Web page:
As far as I am concerned, this is the 'Elvis Bible'. Simply the most important work on Elvis ever written. If you want to know where and when every song was recorded, and who played what instrument on them, then this is the book for you. But there's more to it than just as a reference book. It tells the story of Elvis recording career, taking you inside every session with detail. You'll learn how songs were brought to Elvis and often discarded by him in favour of his own choices. And how he was pretty much in control of his own recording sessions most of the time, pretty much producing them himself. And how he would keep going for take after take with a live band (which is how he liked to record) until the sound he had in his head was matched by the recording. Written by Ernst Jorgensen who is a life long fan and (more importantly) the man who has been in charge of Elvis releases since the early nineties, this is a must-have! There is a new 3 volume set (expensive) coming out next month called 'Ultimate Elvis Sessions', by 'Elvis Files' author Erik Lorentzen. Whether or not they will add anything new remains to be seen. However, this book will always remain a classic!
I actually bought this book expecting more about the life of Elvis. It is far more focused on the process of how he made his music and though it was not what I expected, I really enjoyed it. The author has documented every single recording session Elvis ever performed. It is an incredible feat of research and extends to interviews with record company employees and musicians who worked with Elvis - all providing an insight into why he recorded one song over another, what worked, what did not work, where he made more money. It is a fantastic insight into the record business of the time and how Elvis became the king, despite almost entirely singing the songs of other people. I still need to read a more personal Elvis biography, but this book is essential for anyone with a deep interest in why and how Elvis became so popular and how the recorded music business worked when Elvis was a star.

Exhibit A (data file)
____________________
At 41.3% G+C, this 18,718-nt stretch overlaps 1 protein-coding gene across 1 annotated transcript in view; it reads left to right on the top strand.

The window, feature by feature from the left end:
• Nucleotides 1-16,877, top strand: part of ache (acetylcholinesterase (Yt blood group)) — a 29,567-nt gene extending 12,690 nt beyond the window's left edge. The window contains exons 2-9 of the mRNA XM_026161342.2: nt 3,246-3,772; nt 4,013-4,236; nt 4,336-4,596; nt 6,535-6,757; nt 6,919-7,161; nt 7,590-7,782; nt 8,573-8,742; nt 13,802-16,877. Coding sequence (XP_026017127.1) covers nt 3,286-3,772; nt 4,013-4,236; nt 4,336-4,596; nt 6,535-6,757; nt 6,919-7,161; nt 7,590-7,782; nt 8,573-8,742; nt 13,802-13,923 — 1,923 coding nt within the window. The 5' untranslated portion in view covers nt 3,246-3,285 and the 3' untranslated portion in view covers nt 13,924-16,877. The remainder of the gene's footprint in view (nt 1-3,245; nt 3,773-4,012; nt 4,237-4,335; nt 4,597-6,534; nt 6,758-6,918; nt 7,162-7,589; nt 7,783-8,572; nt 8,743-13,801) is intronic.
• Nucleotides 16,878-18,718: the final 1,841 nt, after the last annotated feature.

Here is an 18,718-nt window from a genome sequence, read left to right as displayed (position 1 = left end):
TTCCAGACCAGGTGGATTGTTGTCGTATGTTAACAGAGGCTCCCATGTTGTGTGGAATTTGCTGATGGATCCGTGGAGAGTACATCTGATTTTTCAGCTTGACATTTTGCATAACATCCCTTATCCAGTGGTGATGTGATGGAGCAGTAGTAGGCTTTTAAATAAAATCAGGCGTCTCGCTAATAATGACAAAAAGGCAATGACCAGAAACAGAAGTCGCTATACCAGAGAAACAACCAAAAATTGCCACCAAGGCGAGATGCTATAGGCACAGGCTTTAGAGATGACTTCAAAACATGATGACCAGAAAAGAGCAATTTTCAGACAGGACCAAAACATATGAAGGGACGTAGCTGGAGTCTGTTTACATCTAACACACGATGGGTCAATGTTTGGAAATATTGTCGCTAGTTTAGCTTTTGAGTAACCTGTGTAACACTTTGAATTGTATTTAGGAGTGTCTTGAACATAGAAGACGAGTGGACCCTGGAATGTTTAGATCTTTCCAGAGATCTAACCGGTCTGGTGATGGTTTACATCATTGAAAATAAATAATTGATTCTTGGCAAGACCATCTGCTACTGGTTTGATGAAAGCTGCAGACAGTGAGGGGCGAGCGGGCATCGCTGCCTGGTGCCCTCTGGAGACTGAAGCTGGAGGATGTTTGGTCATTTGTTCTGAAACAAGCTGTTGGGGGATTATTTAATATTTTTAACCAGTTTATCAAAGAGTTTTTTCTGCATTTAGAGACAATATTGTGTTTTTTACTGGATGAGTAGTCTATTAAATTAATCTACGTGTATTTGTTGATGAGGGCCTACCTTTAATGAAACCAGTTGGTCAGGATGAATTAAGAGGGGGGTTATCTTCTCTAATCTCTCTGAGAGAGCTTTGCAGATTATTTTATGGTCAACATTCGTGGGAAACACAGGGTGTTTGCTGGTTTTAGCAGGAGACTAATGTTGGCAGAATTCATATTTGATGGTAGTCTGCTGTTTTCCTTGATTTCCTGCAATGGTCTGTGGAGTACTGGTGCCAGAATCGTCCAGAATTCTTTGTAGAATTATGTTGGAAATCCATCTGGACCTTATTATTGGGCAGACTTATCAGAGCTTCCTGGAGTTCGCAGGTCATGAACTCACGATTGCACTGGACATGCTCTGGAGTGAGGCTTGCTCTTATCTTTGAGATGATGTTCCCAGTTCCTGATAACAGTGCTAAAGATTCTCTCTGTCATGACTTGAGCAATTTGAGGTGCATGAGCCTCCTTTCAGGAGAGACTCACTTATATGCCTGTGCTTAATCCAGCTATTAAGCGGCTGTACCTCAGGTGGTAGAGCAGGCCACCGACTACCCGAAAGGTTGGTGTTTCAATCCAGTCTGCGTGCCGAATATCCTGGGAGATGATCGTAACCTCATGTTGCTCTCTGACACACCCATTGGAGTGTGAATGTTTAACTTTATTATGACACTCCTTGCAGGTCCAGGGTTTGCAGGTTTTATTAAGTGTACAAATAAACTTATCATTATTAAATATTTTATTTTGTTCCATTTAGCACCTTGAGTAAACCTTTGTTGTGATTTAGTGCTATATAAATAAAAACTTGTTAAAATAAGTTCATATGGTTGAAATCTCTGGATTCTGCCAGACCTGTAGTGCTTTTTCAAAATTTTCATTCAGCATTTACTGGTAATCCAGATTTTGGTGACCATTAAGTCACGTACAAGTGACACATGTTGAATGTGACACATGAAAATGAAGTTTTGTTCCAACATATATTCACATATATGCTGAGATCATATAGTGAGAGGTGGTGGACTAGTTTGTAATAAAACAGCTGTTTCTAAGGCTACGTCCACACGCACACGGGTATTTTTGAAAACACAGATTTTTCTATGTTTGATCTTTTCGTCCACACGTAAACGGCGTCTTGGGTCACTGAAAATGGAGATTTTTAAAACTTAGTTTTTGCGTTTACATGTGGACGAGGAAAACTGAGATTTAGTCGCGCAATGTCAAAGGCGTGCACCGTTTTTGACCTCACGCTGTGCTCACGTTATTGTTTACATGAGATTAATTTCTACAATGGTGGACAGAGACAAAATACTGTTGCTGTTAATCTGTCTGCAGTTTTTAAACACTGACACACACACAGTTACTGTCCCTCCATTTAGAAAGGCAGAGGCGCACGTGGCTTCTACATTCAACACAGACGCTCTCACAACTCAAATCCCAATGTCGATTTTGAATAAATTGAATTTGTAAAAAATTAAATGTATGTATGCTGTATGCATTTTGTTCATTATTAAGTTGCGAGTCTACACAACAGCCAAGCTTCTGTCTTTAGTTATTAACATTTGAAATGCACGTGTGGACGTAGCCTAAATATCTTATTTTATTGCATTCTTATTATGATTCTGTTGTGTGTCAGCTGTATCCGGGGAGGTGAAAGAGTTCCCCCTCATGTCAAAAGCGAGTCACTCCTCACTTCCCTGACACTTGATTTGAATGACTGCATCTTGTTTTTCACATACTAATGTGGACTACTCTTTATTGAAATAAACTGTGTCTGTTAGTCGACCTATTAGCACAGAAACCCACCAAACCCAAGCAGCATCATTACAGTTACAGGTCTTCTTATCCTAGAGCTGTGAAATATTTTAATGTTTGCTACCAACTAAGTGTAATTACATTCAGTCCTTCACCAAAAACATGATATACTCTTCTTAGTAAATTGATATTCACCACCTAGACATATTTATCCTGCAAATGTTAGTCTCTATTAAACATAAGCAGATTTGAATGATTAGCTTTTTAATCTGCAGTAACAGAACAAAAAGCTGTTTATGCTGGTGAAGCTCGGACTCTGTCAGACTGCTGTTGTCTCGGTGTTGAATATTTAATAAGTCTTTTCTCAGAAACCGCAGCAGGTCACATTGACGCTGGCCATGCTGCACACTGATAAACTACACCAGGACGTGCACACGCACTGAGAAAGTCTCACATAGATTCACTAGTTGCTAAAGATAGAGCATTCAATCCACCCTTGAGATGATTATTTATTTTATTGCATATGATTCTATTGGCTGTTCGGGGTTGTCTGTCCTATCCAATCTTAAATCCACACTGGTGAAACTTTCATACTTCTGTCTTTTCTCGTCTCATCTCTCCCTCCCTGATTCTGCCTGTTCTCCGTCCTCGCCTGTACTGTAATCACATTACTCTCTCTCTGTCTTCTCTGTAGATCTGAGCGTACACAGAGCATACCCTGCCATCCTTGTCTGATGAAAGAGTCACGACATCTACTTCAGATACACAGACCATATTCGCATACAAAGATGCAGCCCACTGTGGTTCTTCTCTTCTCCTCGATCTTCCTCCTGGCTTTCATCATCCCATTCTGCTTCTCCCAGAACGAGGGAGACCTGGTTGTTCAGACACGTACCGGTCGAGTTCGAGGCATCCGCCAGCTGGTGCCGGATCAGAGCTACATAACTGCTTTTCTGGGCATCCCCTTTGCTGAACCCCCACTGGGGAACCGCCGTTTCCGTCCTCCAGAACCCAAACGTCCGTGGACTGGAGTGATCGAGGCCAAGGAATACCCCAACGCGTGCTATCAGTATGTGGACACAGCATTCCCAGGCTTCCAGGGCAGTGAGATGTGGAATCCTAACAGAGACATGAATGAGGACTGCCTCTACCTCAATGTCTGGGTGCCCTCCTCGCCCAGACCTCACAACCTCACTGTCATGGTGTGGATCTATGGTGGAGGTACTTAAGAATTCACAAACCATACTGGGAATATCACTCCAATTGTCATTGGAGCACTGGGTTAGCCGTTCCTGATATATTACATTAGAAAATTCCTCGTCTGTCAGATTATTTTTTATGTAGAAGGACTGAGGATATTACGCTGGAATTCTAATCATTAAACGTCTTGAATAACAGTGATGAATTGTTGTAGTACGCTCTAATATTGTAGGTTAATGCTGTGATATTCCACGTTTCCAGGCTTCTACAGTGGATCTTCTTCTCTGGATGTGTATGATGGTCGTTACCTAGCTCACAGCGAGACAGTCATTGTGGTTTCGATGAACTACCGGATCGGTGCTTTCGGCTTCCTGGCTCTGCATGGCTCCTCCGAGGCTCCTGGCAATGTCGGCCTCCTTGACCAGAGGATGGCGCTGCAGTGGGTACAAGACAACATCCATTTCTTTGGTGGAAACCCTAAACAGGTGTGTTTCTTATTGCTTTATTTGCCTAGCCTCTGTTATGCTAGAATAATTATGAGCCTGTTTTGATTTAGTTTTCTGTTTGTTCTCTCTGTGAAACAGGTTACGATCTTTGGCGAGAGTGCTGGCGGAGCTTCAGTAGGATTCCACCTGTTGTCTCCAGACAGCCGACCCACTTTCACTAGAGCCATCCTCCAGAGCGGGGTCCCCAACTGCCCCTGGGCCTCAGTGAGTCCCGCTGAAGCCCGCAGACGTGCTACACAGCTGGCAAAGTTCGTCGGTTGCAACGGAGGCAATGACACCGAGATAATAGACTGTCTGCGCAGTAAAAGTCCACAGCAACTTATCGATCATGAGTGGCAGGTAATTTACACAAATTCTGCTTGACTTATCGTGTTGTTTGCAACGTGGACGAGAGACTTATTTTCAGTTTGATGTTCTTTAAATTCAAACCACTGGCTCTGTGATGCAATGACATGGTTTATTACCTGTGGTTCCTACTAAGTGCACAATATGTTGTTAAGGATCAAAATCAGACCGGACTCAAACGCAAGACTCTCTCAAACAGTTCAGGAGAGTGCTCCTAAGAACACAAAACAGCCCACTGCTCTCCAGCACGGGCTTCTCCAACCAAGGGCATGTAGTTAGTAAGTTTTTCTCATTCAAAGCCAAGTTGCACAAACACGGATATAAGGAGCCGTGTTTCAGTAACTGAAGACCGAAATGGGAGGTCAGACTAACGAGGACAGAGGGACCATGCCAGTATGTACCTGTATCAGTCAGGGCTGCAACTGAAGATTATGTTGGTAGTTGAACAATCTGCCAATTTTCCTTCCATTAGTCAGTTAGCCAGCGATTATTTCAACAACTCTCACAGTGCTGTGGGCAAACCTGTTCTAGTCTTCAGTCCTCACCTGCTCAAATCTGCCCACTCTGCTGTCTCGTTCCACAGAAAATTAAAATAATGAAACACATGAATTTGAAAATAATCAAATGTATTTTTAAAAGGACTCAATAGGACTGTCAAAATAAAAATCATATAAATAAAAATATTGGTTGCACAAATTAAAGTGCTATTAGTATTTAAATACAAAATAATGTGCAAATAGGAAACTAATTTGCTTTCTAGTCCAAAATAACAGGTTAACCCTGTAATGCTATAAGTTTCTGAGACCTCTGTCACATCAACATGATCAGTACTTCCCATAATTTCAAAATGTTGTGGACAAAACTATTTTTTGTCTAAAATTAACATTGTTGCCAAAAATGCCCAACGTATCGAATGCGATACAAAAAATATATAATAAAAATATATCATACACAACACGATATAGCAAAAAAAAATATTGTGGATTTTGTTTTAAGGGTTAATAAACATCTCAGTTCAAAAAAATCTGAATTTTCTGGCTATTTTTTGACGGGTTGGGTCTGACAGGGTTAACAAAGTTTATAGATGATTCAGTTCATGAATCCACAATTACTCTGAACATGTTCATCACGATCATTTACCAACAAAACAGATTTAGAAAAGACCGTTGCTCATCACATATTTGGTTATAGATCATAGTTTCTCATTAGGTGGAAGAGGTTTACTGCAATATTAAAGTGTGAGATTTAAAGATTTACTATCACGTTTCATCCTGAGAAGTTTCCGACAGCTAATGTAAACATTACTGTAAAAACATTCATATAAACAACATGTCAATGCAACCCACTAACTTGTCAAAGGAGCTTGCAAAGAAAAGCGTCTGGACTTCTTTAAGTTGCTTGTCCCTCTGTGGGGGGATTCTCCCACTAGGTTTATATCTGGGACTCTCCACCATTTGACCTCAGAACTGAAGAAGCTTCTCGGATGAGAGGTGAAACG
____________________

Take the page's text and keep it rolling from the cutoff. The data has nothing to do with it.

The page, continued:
Although I was aware of Elvis's music when I was young, it wasn't until his death in 1977 that I really began to listen to his music properly. I realised then that he was a great innovator and performer with amazing charisma and a great voice. His music changed popular music forever and it has enriched my life. I have always wanted to know more about the detail of his recording career and this book with it's meticulous research, provides all the facts about his recording career from 1954 to 1977.It is a great reference book and I just love it. It's worth it's weight in gold. Elvis Presley will always be the THE KING as far as I am concerned and this book does justice to a great artist.
Excellent account of how, where & when the recordings were made and of those who were involved in the music of Elvis Presley. Mainly factual, this book also has small insights as to how Elvis developed into the biggest star the world has ever seen.
Excellent read, its all about the music and so well researched that there were plenty of new revelations. It shows the craft that went in to Elvis's recording, a definite must. Elvis the musician, disected and laid bare right here. Cool book.
You could consider this book a biography of the music, which is why we're all fans in the first place. The reread value of this book is immense. A must for any serious collector of Elvis music. Biblical.